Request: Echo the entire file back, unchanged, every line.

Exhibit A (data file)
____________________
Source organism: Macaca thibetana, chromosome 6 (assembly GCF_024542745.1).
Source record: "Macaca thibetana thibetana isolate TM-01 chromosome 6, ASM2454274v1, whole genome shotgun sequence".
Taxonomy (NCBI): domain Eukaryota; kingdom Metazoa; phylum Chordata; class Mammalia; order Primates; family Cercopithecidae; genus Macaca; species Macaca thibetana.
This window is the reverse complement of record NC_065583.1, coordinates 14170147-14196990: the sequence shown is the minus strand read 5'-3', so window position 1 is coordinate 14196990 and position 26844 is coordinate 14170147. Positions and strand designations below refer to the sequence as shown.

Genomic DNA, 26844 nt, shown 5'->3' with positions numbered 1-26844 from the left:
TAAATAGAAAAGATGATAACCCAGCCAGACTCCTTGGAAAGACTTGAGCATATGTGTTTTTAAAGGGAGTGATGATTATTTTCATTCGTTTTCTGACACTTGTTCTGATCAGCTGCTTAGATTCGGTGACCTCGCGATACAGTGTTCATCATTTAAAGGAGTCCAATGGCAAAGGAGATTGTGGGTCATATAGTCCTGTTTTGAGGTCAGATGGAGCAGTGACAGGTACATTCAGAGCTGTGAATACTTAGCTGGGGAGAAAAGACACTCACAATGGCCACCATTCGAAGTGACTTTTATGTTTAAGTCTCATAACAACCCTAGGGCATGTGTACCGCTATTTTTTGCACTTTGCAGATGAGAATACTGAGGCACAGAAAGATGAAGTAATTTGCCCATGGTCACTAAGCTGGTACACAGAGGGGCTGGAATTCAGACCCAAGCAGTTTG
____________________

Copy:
Source organism: Macaca thibetana, chromosome 6 (assembly GCF_024542745.1).
Source record: "Macaca thibetana thibetana isolate TM-01 chromosome 6, ASM2454274v1, whole genome shotgun sequence".
Taxonomy (NCBI): domain Eukaryota; kingdom Metazoa; phylum Chordata; class Mammalia; order Primates; family Cercopithecidae; genus Macaca; species Macaca thibetana.
This window is the reverse complement of record NC_065583.1, coordinates 14170147-14196990: the sequence shown is the minus strand read 5'-3', so window position 1 is coordinate 14196990 and position 26844 is coordinate 14170147. Positions and strand designations below refer to the sequence as shown.

Genomic DNA, 26844 nt, shown 5'->3' with positions numbered 1-26844 from the left:
TAAATAGAAAAGATGATAACCCAGCCAGACTCCTTGGAAAGACTTGAGCATATGTGTTTTTAAAGGGAGTGATGATTATTTTCATTCGTTTTCTGACACTTGTTCTGATCAGCTGCTTAGATTCGGTGACCTCGCGATACAGTGTTCATCATTTAAAGGAGTCCAATGGCAAAGGAGATTGTGGGTCATATAGTCCTGTTTTGAGGTCAGATGGAGCAGTGACAGGTACATTCAGAGCTGTGAATACTTAGCTGGGGAGAAAAGACACTCACAATGGCCACCATTCGAAGTGACTTTTATGTTTAAGTCTCATAACAACCCTAGGGCATGTGTACCGCTATTTTTTGCACTTTGCAGATGAGAATACTGAGGCACAGAAAGATGAAGTAATTTGCCCATGGTCACTAAGCTGGTACACAGAGGGGCTGGAATTCAGACCCAAGCAGTTTG